Earlier this week, industry site MBW published a list of 50 ‘fake’ artists on Spotify – musicians with no footprint on other streaming services or social networks, but whose songs had been placed prominently on some of Spotify’s mood playlists.
In a case of great minds thinking alike, last night MBW was scouring BMI’s database of works to try to uncover details of the tracks’ songwriters and publishers, just as Music Ally – aided by Rahul Rumalla of startup Paperchain – was doing a similar thing with the databases of ASCAP and SABAM.
Both publications came up with the same answer: a relatively small group of Swedish songwriters and producers who appear to be behind the tracks, and who are mainly based in and around Spotify’s home city of Stockholm.
Andreas Romdhane and Josef Svedlund – aka Quiz & Larossi – are the most well-known, having previously worked with artists including Westlife, Kelly Clarkson and Il Divo. Fredrik ‘Figge’ Boström appears to be another involved, having co-written a number of Sweden’s Eurovision Song Contest entries in the past.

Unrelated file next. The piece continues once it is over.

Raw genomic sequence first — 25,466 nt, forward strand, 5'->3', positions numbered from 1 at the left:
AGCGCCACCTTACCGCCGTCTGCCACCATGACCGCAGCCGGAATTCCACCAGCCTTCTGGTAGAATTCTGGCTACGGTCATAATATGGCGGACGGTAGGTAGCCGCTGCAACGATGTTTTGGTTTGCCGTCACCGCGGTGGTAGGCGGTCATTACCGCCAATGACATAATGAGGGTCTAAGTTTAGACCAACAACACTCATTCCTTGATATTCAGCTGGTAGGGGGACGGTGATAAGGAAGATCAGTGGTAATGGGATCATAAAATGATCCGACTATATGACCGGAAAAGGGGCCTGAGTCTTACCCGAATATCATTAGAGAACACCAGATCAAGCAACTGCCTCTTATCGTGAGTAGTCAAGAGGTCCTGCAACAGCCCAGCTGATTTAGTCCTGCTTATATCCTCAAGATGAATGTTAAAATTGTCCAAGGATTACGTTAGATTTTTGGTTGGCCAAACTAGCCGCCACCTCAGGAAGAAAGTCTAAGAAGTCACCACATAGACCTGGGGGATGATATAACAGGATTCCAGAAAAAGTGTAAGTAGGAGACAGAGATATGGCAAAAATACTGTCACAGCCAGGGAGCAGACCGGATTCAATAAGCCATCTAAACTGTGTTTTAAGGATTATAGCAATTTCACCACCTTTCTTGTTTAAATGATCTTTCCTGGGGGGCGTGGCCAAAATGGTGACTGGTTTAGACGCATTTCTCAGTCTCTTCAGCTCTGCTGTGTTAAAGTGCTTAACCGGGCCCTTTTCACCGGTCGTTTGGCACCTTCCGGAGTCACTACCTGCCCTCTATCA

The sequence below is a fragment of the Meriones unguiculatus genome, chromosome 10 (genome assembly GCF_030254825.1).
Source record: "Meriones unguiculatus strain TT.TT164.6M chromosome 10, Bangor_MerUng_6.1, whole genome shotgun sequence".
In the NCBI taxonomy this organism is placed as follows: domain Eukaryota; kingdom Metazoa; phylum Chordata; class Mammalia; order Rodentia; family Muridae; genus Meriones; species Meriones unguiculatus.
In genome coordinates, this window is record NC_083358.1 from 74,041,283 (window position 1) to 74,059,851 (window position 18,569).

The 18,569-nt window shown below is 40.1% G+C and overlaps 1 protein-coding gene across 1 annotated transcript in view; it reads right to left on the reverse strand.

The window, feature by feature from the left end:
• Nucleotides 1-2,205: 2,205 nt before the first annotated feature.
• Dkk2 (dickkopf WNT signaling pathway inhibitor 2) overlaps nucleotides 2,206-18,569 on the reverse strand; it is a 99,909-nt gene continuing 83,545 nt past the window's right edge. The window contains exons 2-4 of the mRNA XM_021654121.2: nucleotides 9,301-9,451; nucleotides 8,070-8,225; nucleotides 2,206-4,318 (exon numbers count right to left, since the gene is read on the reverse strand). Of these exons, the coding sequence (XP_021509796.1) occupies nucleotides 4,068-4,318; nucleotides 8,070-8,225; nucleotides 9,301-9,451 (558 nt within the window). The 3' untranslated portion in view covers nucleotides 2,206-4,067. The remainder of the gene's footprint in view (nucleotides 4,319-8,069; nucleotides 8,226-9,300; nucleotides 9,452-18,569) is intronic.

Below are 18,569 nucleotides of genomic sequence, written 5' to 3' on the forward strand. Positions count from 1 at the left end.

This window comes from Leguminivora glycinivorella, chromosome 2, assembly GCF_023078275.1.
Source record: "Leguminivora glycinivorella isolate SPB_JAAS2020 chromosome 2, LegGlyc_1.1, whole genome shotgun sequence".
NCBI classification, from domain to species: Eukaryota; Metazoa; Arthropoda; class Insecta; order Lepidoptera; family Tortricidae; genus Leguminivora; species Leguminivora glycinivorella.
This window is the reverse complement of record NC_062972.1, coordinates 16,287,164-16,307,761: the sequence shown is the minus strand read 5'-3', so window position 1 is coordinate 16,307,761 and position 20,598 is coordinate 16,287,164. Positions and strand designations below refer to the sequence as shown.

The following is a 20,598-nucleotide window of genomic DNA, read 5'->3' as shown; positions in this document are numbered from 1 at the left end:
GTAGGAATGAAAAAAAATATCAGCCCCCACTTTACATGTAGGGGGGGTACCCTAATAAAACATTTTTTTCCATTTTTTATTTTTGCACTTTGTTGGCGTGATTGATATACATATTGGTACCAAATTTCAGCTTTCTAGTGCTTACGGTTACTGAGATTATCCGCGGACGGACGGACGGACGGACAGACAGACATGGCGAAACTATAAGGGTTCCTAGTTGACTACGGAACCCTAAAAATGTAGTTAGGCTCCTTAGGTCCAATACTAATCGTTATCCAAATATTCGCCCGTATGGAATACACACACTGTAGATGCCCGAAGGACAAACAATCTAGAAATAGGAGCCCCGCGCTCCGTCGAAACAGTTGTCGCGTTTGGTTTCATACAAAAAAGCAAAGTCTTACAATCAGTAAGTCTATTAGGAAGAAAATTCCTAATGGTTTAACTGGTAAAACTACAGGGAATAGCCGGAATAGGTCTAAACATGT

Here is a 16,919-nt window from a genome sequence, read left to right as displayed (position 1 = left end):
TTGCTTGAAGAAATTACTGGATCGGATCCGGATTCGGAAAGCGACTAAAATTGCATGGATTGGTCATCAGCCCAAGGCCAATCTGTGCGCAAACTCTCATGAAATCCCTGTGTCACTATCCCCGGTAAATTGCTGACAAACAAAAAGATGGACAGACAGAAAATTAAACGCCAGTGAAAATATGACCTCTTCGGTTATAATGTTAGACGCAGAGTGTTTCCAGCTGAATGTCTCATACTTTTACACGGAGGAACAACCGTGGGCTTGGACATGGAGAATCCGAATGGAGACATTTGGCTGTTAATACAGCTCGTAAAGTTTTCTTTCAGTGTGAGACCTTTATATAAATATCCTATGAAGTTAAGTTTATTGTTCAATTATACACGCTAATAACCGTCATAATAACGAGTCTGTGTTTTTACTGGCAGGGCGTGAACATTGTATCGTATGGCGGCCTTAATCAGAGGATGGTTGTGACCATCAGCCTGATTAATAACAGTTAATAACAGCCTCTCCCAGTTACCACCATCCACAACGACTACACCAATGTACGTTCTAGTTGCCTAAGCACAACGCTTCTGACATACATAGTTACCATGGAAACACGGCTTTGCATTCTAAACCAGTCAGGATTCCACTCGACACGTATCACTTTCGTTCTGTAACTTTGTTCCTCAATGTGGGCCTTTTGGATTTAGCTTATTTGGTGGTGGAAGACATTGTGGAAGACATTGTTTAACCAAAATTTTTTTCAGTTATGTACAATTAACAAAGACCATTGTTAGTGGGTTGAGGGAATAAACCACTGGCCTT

Spotify has explicitly denied that it “created” fake artists; and that it does not own their content, but rather licenses it and pays royalties.
However, a commissioning relationship that sees Spotify encouraging skilled musicians and producers to create and upload tracks suitable for sleep / relaxation / focus / yoga / etc playlists so that it can keep them refreshed regularly is much more likely.
Given that these categories (bar chillout) weren’t really a ‘thing’ historically until the streaming era, Spotify juicing the pipeline of suitable music makes sense as a strategy.
Questions remain: for example over how the tracks are being licensed by Spotify – does it buy out the master rights in a deal akin to production-music libraries, or pay the artists as the master rightsholders? – and there may be more grumbles from labels who feel cut out of the loop.
Although we should point out that in at least a few cases in the tracks by MBW’s list of artists, Universal Music Publishing Group is at least getting a share of the publishing royalties by administering them.
The upshot, though: these are pseudonymous artists – fronts for real songwriters and producers, rather than entirely-fake creators.
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